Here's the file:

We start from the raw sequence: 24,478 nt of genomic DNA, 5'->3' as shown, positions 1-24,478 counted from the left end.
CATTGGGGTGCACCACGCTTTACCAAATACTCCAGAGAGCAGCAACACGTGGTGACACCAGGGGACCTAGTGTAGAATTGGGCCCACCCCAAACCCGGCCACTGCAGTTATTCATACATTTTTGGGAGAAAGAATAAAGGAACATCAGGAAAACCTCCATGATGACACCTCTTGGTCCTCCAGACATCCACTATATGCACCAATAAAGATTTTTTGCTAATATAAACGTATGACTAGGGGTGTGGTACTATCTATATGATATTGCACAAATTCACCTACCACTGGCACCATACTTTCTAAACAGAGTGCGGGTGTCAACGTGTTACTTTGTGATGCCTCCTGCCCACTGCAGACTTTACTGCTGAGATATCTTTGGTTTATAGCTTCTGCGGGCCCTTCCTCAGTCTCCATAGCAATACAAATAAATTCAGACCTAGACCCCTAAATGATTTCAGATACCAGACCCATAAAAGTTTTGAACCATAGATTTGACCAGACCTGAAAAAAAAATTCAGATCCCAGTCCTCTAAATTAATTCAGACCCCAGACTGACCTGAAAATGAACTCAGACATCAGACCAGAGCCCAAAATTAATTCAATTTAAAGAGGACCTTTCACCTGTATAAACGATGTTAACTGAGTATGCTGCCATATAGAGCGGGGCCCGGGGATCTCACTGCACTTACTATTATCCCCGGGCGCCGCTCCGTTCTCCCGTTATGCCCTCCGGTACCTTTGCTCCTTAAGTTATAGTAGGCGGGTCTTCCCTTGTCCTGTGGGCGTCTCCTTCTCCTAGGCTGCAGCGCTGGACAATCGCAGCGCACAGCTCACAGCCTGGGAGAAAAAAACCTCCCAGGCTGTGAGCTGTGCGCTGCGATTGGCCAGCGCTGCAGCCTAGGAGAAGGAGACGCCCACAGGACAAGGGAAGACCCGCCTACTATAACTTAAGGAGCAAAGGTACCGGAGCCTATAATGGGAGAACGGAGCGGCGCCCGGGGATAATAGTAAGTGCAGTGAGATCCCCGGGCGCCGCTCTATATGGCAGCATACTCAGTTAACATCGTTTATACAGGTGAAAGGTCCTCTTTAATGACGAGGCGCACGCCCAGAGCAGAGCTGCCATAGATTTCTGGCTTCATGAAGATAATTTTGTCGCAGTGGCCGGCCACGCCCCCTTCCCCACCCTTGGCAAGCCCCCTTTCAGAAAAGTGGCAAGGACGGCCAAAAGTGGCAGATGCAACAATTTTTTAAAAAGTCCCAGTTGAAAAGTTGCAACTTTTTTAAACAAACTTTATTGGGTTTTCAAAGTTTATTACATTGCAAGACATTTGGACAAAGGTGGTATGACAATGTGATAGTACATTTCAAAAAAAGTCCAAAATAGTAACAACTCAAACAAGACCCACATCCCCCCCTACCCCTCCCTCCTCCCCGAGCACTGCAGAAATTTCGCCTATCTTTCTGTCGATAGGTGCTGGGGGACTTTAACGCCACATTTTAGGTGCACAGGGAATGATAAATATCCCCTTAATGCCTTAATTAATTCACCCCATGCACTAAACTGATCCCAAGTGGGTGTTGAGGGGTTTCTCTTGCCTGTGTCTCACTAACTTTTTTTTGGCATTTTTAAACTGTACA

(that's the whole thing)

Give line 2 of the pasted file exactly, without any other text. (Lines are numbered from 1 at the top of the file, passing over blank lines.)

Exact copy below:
CATTGGGGTGCACCACGCTTTACCAAATACTCCAGAGAGCAGCAACACGTGGTGACACCAGGGGACCTAGTGTAGAATTGGGCCCACCCCAAACCCGGCCACTGCAGTTATTCATACATTTTTGGGAGAAAGAATAAAGGAACATCAGGAAAACCTCCATGATGACACCTCTTGGTCCTCCAGACATCCACTATATGCACCAATAAAGATTTTTTGCTAATATAAACGTATGACTAGGGGTGTGGTACTATCTATATGATATTGCACAAATTCACCTACCACTGGCACCATACTTTCTAAACAGAGTGCGGGTGTCAACGTGTTACTTTGTGATGCCTCCTGCCCACTGCAGACTTTACTGCTGAGATATCTTTGGTTTATAGCTTCTGCGGGCCCTTCCTCAGTCTCCATAGCAATACAAATAAATTCAGACCTAGACCCCTAAATGATTTCAGATACCAGACCCATAAAAGTTTTGAACCATAGATTTGACCAGACCTGAAAAAAAAATTCAGATCCCAGTCCTCTAAATTAATTCAGACCCCAGACTGACCTGAAAATGAACTCAGACATCAGACCAGAGCCCAAAATTAATTCAATTTAAAGAGGACCTTTCACCTGTATAAACGATGTTAACTGAGTATGCTGCCATATAGAGCGGGGCCCGGGGATCTCACTGCACTTACTATTATCCCCGGGCGCCGCTCCGTTCTCCCGTTATGCCCTCCGGTACCTTTGCTCCTTAAGTTATAGTAGGCGGGTCTTCCCTTGTCCTGTGGGCGTCTCCTTCTCCTAGGCTGCAGCGCTGGACAATCGCAGCGCACAGCTCACAGCCTGGGAGAAAAAAACCTCCCAGGCTGTGAGCTGTGCGCTGCGATTGGCCAGCGCTGCAGCCTAGGAGAAGGAGACGCCCACAGGACAAGGGAAGACCCGCCTACTATAACTTAAGGAGCAAAGGTACCGGAGCCTATAATGGGAGAACGGAGCGGCGCCCGGGGATAATAGTAAGTGCAGTGAGATCCCCGGGCGCCGCTCTATATGGCAGCATACTCAGTTAACATCGTTTATACAGGTGAAAGGTCCTCTTTAATGACGAGGCGCACGCCCAGAGCAGAGCTGCCATAGATTTCTGGCTTCATGAAGATAATTTTGTCGCAGTGGCCGGCCACGCCCCCTTCCCCACCCTTGGCAAGCCCCCTTTCAGAAAAGTGGCAAGGACGGCCAAAAGTGGCAGATGCAACAATTTTTTAAAAAGTCCCAGTTGAAAAGTTGCAACTTTTTTAAACAAACTTTATTGGGTTTTCAAAGTTTATTACATTGCAAGACATTTGGACAAAGGTGGTATGACAATGTGATAGTACATTTCAAAAAAAGTCCAAAATAGTAACAACTCAAACAAGACCCACATCCCCCCCTACCCCTCCCTCCTCCCCGAGCACTGCAGAAATTTCGCCTATCTTTCTGTCGATAGGTGCTGGGGGACTTTAACGCCACATTTTAGGTGCACAGGGAATGATAAATATCCCCTTAATGCCTTAATTAATTCACCCCATGCACTAAACTGATCCCAAGTGGGTGTTGAGGGGTTTCTCTTGCCTGTGTCTCACTAACTTTTTTTTGGCATTTTTAAACTGTACA